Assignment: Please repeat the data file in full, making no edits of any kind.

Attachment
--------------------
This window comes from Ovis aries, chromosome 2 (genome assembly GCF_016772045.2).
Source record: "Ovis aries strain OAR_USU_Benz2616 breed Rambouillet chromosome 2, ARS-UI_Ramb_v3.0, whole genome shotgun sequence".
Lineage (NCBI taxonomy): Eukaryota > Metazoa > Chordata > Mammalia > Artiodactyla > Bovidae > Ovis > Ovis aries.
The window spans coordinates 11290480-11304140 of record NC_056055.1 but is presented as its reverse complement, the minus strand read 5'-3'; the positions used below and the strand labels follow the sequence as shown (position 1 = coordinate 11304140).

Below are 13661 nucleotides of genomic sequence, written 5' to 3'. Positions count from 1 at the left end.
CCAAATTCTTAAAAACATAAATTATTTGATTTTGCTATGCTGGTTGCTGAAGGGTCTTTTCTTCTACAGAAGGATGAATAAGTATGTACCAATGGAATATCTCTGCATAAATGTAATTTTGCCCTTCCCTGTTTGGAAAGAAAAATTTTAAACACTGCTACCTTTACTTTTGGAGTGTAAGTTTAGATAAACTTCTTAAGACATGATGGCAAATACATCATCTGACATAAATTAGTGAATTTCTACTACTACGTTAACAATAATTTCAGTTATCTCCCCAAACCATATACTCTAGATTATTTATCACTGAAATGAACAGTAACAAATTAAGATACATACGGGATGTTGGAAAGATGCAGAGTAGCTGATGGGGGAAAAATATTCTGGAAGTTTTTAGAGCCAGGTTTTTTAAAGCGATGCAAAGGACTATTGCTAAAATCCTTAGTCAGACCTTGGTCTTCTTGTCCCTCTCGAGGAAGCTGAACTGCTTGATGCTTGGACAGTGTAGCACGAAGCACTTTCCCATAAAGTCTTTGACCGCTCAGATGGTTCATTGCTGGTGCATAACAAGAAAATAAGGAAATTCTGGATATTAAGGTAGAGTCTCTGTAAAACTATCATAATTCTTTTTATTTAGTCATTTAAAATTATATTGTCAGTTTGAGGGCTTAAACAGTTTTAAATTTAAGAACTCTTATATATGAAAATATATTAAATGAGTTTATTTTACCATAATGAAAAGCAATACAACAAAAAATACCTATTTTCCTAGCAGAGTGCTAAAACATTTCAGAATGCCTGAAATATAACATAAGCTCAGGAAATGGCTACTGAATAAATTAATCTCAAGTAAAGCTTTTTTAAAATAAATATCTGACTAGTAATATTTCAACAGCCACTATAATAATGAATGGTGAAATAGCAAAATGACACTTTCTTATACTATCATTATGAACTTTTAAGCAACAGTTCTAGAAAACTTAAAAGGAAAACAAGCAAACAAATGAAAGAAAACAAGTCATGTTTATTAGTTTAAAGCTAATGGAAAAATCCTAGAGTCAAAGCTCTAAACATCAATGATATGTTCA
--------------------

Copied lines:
This window comes from Ovis aries, chromosome 2 (genome assembly GCF_016772045.2).
Source record: "Ovis aries strain OAR_USU_Benz2616 breed Rambouillet chromosome 2, ARS-UI_Ramb_v3.0, whole genome shotgun sequence".
Lineage (NCBI taxonomy): Eukaryota > Metazoa > Chordata > Mammalia > Artiodactyla > Bovidae > Ovis > Ovis aries.
The window spans coordinates 11290480-11304140 of record NC_056055.1 but is presented as its reverse complement, the minus strand read 5'-3'; the positions used below and the strand labels follow the sequence as shown (position 1 = coordinate 11304140).

Below are 13661 nucleotides of genomic sequence, written 5' to 3'. Positions count from 1 at the left end.
CCAAATTCTTAAAAACATAAATTATTTGATTTTGCTATGCTGGTTGCTGAAGGGTCTTTTCTTCTACAGAAGGATGAATAAGTATGTACCAATGGAATATCTCTGCATAAATGTAATTTTGCCCTTCCCTGTTTGGAAAGAAAAATTTTAAACACTGCTACCTTTACTTTTGGAGTGTAAGTTTAGATAAACTTCTTAAGACATGATGGCAAATACATCATCTGACATAAATTAGTGAATTTCTACTACTACGTTAACAATAATTTCAGTTATCTCCCCAAACCATATACTCTAGATTATTTATCACTGAAATGAACAGTAACAAATTAAGATACATACGGGATGTTGGAAAGATGCAGAGTAGCTGATGGGGGAAAAATATTCTGGAAGTTTTTAGAGCCAGGTTTTTTAAAGCGATGCAAAGGACTATTGCTAAAATCCTTAGTCAGACCTTGGTCTTCTTGTCCCTCTCGAGGAAGCTGAACTGCTTGATGCTTGGACAGTGTAGCACGAAGCACTTTCCCATAAAGTCTTTGACCGCTCAGATGGTTCATTGCTGGTGCATAACAAGAAAATAAGGAAATTCTGGATATTAAGGTAGAGTCTCTGTAAAACTATCATAATTCTTTTTATTTAGTCATTTAAAATTATATTGTCAGTTTGAGGGCTTAAACAGTTTTAAATTTAAGAACTCTTATATATGAAAATATATTAAATGAGTTTATTTTACCATAATGAAAAGCAATACAACAAAAAATACCTATTTTCCTAGCAGAGTGCTAAAACATTTCAGAATGCCTGAAATATAACATAAGCTCAGGAAATGGCTACTGAATAAATTAATCTCAAGTAAAGCTTTTTTAAAATAAATATCTGACTAGTAATATTTCAACAGCCACTATAATAATGAATGGTGAAATAGCAAAATGACACTTTCTTATACTATCATTATGAACTTTTAAGCAACAGTTCTAGAAAACTTAAAAGGAAAACAAGCAAACAAATGAAAGAAAACAAGTCATGTTTATTAGTTTAAAGCTAATGGAAAAATCCTAGAGTCAAAGCTCTAAACATCAATGATATGTTCA